Well, I think if leadership stops and thinks about themselves, takes themselves out of leadership position and thinks about themselves as customers, we are customers multiple times a day. What are their experiences with companies that they’re trying to buy a service or product from? Or trying to reach customer support? I can guarantee everyone understands what that means when they have a bad experience. And when the person on the other end says, “I don’t know, let me connect you to someone else”. Or they don’t say they don’t know and they give you fallacious information only to lead you into circles. And an hour later, you’re like, “I’m back where I started”. So I think what’s the glue there is understanding that your people, your employees are your front line. They represent who you are.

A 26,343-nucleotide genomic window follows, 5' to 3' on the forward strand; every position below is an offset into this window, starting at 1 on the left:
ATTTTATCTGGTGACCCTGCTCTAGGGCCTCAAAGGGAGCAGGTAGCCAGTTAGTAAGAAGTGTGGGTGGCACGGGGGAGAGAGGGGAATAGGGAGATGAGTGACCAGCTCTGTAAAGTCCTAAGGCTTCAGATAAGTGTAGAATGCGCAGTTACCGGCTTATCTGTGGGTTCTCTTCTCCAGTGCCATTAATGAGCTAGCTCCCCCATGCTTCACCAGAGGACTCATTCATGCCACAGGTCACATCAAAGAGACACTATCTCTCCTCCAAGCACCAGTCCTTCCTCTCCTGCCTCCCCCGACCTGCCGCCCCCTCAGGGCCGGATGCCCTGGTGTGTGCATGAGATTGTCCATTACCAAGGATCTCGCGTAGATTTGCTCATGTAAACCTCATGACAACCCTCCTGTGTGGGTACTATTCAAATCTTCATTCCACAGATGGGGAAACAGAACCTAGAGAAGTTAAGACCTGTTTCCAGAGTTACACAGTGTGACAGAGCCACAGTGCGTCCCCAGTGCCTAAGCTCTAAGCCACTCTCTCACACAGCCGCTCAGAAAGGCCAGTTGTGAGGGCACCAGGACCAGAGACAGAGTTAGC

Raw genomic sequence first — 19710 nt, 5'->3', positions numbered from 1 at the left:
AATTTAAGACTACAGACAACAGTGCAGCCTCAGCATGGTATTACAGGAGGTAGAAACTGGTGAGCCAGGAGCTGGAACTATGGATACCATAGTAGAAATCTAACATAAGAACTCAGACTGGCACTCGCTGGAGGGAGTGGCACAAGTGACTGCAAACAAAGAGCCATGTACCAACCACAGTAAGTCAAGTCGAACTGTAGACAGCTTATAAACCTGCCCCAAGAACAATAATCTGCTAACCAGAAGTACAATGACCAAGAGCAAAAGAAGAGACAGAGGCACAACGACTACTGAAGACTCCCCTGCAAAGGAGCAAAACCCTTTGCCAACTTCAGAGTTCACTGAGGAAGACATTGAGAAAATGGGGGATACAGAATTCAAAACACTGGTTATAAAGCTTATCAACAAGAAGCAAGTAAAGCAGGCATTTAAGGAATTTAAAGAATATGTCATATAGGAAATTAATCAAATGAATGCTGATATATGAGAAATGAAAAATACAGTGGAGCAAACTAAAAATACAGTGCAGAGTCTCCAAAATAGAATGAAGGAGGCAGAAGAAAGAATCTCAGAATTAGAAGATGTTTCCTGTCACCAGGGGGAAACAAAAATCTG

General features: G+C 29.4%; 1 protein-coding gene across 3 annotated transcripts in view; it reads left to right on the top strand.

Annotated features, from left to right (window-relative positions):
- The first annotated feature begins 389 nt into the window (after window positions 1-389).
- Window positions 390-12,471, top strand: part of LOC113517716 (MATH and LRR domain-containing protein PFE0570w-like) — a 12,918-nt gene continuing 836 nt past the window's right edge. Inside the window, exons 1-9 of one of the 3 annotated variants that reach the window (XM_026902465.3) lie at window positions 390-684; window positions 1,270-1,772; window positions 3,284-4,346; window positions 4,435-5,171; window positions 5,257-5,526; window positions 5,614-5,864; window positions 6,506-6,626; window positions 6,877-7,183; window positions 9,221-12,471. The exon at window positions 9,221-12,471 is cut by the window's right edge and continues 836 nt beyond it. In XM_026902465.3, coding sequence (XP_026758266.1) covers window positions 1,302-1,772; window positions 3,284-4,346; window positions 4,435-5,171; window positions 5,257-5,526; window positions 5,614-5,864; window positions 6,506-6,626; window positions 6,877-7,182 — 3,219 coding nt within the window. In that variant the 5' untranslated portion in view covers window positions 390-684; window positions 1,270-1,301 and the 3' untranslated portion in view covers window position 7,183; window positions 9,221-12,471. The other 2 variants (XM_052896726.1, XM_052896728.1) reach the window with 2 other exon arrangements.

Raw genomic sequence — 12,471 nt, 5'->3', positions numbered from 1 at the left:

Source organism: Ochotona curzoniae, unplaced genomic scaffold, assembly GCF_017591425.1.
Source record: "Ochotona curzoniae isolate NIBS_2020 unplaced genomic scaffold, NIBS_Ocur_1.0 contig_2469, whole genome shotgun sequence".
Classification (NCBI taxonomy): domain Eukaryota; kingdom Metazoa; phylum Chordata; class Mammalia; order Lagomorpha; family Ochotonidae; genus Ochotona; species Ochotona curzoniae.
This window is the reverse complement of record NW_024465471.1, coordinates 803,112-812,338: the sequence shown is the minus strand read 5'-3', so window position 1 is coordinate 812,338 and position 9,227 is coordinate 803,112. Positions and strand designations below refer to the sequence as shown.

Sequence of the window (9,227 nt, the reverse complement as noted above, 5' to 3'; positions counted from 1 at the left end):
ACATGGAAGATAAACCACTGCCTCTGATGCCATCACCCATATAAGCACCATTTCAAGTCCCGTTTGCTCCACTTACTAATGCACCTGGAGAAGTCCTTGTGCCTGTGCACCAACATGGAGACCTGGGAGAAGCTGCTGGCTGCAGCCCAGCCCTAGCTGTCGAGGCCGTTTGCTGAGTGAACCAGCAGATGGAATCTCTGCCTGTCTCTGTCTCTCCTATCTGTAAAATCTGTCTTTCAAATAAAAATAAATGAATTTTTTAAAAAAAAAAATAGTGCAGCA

Jill Raff: (10:55)
And to me it’s intuitive. And maybe that I shouldn’t jump to that, but studies actually show that customers experiences, 89% of customers will actually switch to a competitor following a poor customer experience. So their customer experience is usually happening as a result of their interactions with that employee. So that’s on the customer side. So that’s how they’re connected because you can see directly if they’re not getting the attention, if they’re not being acknowledged, if they’re not being respected, all these things, then the customer’s not going to come back.
Jill Raff: (11:37)